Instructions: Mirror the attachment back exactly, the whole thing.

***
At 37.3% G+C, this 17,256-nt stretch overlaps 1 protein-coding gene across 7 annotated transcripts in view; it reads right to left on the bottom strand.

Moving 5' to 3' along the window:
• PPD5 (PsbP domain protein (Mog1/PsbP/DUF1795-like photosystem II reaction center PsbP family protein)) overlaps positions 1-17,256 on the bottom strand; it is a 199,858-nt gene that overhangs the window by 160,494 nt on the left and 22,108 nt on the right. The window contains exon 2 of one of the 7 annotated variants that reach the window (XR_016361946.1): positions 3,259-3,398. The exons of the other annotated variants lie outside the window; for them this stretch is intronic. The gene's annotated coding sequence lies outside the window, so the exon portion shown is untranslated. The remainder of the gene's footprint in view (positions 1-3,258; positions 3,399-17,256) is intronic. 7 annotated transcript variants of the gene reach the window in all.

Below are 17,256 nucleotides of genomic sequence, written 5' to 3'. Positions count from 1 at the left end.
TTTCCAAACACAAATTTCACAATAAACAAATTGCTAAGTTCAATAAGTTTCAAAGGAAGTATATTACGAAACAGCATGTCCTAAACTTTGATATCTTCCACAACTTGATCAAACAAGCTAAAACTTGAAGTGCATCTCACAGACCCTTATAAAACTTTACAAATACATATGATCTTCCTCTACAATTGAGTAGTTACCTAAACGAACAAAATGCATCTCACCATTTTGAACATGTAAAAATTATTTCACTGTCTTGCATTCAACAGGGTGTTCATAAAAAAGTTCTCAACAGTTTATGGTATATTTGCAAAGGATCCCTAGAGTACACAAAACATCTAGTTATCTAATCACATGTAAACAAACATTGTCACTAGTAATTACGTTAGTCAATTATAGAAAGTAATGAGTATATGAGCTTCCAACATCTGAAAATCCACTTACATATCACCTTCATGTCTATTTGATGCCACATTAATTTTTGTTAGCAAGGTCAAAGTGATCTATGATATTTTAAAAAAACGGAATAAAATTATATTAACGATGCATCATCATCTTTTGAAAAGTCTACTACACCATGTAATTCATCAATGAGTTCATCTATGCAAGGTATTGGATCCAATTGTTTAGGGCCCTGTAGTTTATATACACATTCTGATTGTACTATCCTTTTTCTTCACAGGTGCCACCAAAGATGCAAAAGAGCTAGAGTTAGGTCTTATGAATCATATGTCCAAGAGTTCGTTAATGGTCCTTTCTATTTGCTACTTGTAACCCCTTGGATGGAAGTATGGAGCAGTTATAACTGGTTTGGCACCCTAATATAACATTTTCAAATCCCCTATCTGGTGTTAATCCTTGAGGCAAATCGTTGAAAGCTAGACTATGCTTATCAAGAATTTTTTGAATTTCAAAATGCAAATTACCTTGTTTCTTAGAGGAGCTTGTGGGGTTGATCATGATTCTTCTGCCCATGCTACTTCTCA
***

At 37.3% G+C, this 17,256-nt stretch overlaps 1 protein-coding gene across 7 annotated transcripts in view; it reads right to left on the bottom strand.

Moving 5' to 3' along the window:
• PPD5 (PsbP domain protein (Mog1/PsbP/DUF1795-like photosystem II reaction center PsbP family protein)) overlaps positions 1-17,256 on the bottom strand; it is a 199,858-nt gene that overhangs the window by 160,494 nt on the left and 22,108 nt on the right. The window contains exon 2 of one of the 7 annotated variants that reach the window (XR_016361946.1): positions 3,259-3,398. The exons of the other annotated variants lie outside the window; for them this stretch is intronic. The gene's annotated coding sequence lies outside the window, so the exon portion shown is untranslated. The remainder of the gene's footprint in view (positions 1-3,258; positions 3,399-17,256) is intronic. 7 annotated transcript variants of the gene reach the window in all.

Below are 17,256 nucleotides of genomic sequence, written 5' to 3'. Positions count from 1 at the left end.
TTTCCAAACACAAATTTCACAATAAACAAATTGCTAAGTTCAATAAGTTTCAAAGGAAGTATATTACGAAACAGCATGTCCTAAACTTTGATATCTTCCACAACTTGATCAAACAAGCTAAAACTTGAAGTGCATCTCACAGACCCTTATAAAACTTTACAAATACATATGATCTTCCTCTACAATTGAGTAGTTACCTAAACGAACAAAATGCATCTCACCATTTTGAACATGTAAAAATTATTTCACTGTCTTGCATTCAACAGGGTGTTCATAAAAAAGTTCTCAACAGTTTATGGTATATTTGCAAAGGATCCCTAGAGTACACAAAACATCTAGTTATCTAATCACATGTAAACAAACATTGTCACTAGTAATTACGTTAGTCAATTATAGAAAGTAATGAGTATATGAGCTTCCAACATCTGAAAATCCACTTACATATCACCTTCATGTCTATTTGATGCCACATTAATTTTTGTTAGCAAGGTCAAAGTGATCTATGATATTTTAAAAAAACGGAATAAAATTATATTAACGATGCATCATCATCTTTTGAAAAGTCTACTACACCATGTAATTCATCAATGAGTTCATCTATGCAAGGTATTGGATCCAATTGTTTAGGGCCCTGTAGTTTATATACACATTCTGATTGTACTATCCTTTTTCTTCACAGGTGCCACCAAAGATGCAAAAGAGCTAGAGTTAGGTCTTATGAATCATATGTCCAAGAGTTCGTTAATGGTCCTTTCTATTTGCTACTTGTAACCCCTTGGATGGAAGTATGGAGCAGTTATAACTGGTTTGGCACCCTAATATAACATTTTCAAATCCCCTATCTGGTGTTAATCCTTGAGGCAAATCGTTGAAAGCTAGACTATGCTTATCAAGAATTTTTTGAATTTCAAAATGCAAATTACCTTGTTTCTTAGAGGAGCTTGTGGGGTTGATCATGATTCTTCTGCCCATGCTACTTCTCA